This did not change the alignment to the reference cavity but changed the alignment of the PMC a lot.
So I adjusted it back.
The alignment of the PMC can be easily optimized but the Hermite 02 mode still remains. This means the mode matching is bad.
Moving the lenses by a small amount (a few mm) did not change the height of 02 mode.
I'm planning to move the lenses by a large amount tomorrow. But it will destroy the alignment to the PMC.
So I installed two irises in the beam path after the lenses to remember the alignment roughly.
Right now the PMC transmission is slightly worse than before because the lens positions are not good.
  699   Fri Jul 18 19:41:09 2008 YoichiUpdatePSLPMC PZT investigation
I measured the HV coming to the PMC PZT by plugging it off from the PZT and hooking it up to a DVM.
The reading of DVM is pretty much consistent with the reading on EPICS. I got 287V on the DVM when the EPICS says 290V.

Then I used a T to monitor the same voltage while it is connected to the PZT. I attached a plot of the actual voltage measured by the DVM vs the EPICS reading.
It shows a hysteresis.
Also the actual voltage drops by more than a half when the PZT is connected. The output impedance of the HV amp is 64k (according to the schematic). If I believe this number, the impedance of the PZT should also be 64k. The current flowing the PZT is 1.6mA at 200V EPICS reading.
The impedance of the PZT directly measured by the DVM is 1.5M ohm, which is significantly different from the value expected above. I will check the actual output impedance of the HV amp later.
The capacitance of the PZT measured by the DVM is 300nF. I don't know if I can believe the DVM's ability to measure C.

I noticed that when a high voltage is applied, the actual voltage across the PZT shows a decay.
The second plot shows the step response of the actual voltage.
The voltage coming to the PZT was T-ed and reduced by a factor of 30 using a high impedance voltage divider to be recorded by an ADC.
The PMCTRANSPD channel is temporarily used to monitor this signal.
After the voltage applied to the PZT was increased abruptly (to ~230V), the actual voltage starts to exponentially decrease.
When the HV was reduced to ~30V, the actual voltage goes up. This behavior explains the weird exponential motion of the PZT feedback signal when the PMC is locked.
The cause of the actual voltage drop is not understood yet.
From the above measurements, we can almost certainly conclude that the problem of the PMC is in the PZT, not in the HV amp nor the read back.
Attachment 1: Hysteresis.png
Hysteresis.png
Attachment 2: StepResponse.png
StepResponse.png
  701   Fri Jul 18 23:24:24 2008 robUpdatePSLPMC PZT investigation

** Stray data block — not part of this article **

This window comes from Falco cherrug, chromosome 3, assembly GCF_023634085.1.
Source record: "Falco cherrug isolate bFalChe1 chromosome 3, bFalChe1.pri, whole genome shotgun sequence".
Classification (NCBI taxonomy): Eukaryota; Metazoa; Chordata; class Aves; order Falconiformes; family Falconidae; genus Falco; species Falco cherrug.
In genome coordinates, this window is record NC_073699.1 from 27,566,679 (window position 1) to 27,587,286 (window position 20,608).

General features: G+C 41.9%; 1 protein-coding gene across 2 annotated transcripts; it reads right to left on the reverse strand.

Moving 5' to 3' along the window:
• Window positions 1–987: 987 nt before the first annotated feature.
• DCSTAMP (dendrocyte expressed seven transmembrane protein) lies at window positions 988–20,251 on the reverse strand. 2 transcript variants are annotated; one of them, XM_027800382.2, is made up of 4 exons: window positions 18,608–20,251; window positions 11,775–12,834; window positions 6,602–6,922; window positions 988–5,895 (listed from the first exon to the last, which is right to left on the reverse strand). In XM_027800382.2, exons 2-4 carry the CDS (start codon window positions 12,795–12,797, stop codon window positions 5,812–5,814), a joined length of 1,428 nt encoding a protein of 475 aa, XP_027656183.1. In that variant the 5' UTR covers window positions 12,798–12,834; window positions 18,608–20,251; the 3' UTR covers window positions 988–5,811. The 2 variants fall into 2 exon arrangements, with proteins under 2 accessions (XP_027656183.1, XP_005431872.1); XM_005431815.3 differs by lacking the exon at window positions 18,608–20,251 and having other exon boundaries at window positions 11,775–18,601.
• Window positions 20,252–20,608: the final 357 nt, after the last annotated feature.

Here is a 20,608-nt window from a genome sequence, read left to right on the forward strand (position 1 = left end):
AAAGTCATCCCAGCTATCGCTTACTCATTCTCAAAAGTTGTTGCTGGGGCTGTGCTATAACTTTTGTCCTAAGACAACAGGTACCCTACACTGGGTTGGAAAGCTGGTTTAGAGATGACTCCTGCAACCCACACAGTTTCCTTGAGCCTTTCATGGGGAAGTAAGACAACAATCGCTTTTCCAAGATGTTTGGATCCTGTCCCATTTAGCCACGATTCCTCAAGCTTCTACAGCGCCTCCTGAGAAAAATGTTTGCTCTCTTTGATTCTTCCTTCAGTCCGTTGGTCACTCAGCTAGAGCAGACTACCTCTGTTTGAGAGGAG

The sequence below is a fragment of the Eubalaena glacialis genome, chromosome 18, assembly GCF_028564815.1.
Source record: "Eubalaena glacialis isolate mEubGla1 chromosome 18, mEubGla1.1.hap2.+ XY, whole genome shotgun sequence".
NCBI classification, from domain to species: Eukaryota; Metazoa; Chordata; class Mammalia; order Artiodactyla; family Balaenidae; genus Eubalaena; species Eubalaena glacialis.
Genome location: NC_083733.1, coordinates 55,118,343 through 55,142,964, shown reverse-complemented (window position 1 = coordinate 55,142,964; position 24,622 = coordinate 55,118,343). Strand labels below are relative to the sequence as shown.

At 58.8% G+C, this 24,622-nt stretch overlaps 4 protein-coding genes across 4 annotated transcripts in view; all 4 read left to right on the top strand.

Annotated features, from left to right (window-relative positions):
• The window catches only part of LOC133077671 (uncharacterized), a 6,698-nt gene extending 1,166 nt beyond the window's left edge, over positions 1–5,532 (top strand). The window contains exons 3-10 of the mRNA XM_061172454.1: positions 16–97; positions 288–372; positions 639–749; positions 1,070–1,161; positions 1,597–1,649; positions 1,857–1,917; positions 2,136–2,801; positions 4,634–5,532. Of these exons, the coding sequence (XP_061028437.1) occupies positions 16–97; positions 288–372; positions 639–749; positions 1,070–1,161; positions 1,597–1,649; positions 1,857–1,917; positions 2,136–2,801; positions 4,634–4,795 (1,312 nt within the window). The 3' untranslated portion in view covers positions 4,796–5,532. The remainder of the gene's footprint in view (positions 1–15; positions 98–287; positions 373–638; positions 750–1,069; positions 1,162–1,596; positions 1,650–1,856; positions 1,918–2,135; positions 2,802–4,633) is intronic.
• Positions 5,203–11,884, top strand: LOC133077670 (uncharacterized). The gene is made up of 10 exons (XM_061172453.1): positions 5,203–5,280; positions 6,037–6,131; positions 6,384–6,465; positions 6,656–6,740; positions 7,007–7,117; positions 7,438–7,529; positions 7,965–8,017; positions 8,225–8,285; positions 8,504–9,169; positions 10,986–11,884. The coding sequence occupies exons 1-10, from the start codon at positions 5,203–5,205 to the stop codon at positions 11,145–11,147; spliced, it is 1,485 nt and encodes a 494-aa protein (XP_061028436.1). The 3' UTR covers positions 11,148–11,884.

Quote:
I measured the HV coming to the PMC PZT by plugging it off from the PZT and hooking it up to a DVM.
The reading of DVM is pretty much consistent with the reading on EPICS. I got 287V on the DVM when the EPICS says 290V.

Then I used a T to monitor the same voltage while it is connected to the PZT. I attached a plot of the actual voltage measured by the DVM vs the EPICS reading.
It shows a hysteresis.
Also the actual voltage drops by more than a half when the PZT is connected. The output impedance of the HV amp is 64k (according to the schematic). If I believe this number, the impedance of the PZT should also be 64k. The current flowing the PZT is 1.6mA at 200V EPICS reading.
The impedance of the PZT directly measured by the DVM is 1.5M ohm, which is significantly different from the value expected above. I will check the actual output impedance of the HV amp later.
The capacitance of the PZT measured by the DVM is 300nF. I don't know if I can believe the DVM's ability to measure C.

I noticed that when a high voltage is applied, the actual voltage across the PZT shows a decay.
The second plot shows the step response of the actual voltage.
The voltage coming to the PZT was T-ed and reduced by a factor of 30 using a high impedance voltage divider to be recorded by an ADC.
The PMCTRANSPD channel is temporarily used to monitor this signal.
After the voltage applied to the PZT was increased abruptly (to ~230V), the actual voltage starts to exponentially decrease.
When the HV was reduced to ~30V, the actual voltage goes up. This behavior explains the weird exponential motion of the PZT feedback signal when the PMC is locked.
The cause of the actual voltage drop is not understood yet.
From the above measurements, we can almost certainly conclude that the problem of the PMC is in the PZT, not in the HV amp nor the read back.


I'd believe the Fluke's measurement of capacitance. Here's some info from PK about the PZT:


Quote:

But the PMC ones were something like
0.750 in. thick x 0.287 in. thick. 2 microns per 200 V displacement,
resonant frequency greater than 65 kHz. Typical capacitance is around 0.66
uF.


If the PZT capacitance has dropped by a factor of two, that seems like a bad sign. I don't know what to expect for a resistance value of the PZT, but I wouldn't be surprised if it's non-Ohmic. The 64k is the series resistor after the PA85, not the modeled resistance of the PZT itself.
  702   Sat Jul 19 19:39:44 2008 robUpdatePSLPMC PZT investigation

Quote:

Quote:
The 64k is the series resistor after the PA85, not the modeled resistance of the PZT itself.

Yes. What I meant was that because the measured voltage across the PZT was a half of the open voltage of the HV amp, the DC impedance of the PZT is expected to be similar to the output impedance of the HV amp. Of course, I don't think the DC impedance of a normal PZT should be such low.
I'm puzzled by the discrepancy between this expected DC impedance and the directly measured impedance by the Fluke DVM (1.5M Ohm).
One possibility is that the PZT leaks current only when a high voltage is applied.
  703   Sat Jul 19 19:41:56 2008 YoichiAoGPSLThe author of the entry 702 is Yoichi not Rob
I made a mistake.
  711   Tue Jul 22 03:03:22 2008 John, RobUpdatePSLFSS open loop transfer function
With the common gain slider maxed out the unity gain frequency is 58kHz.

The reference cavity refl diode appears to be okay. RF OUT/ TEST IN transfer function was normal.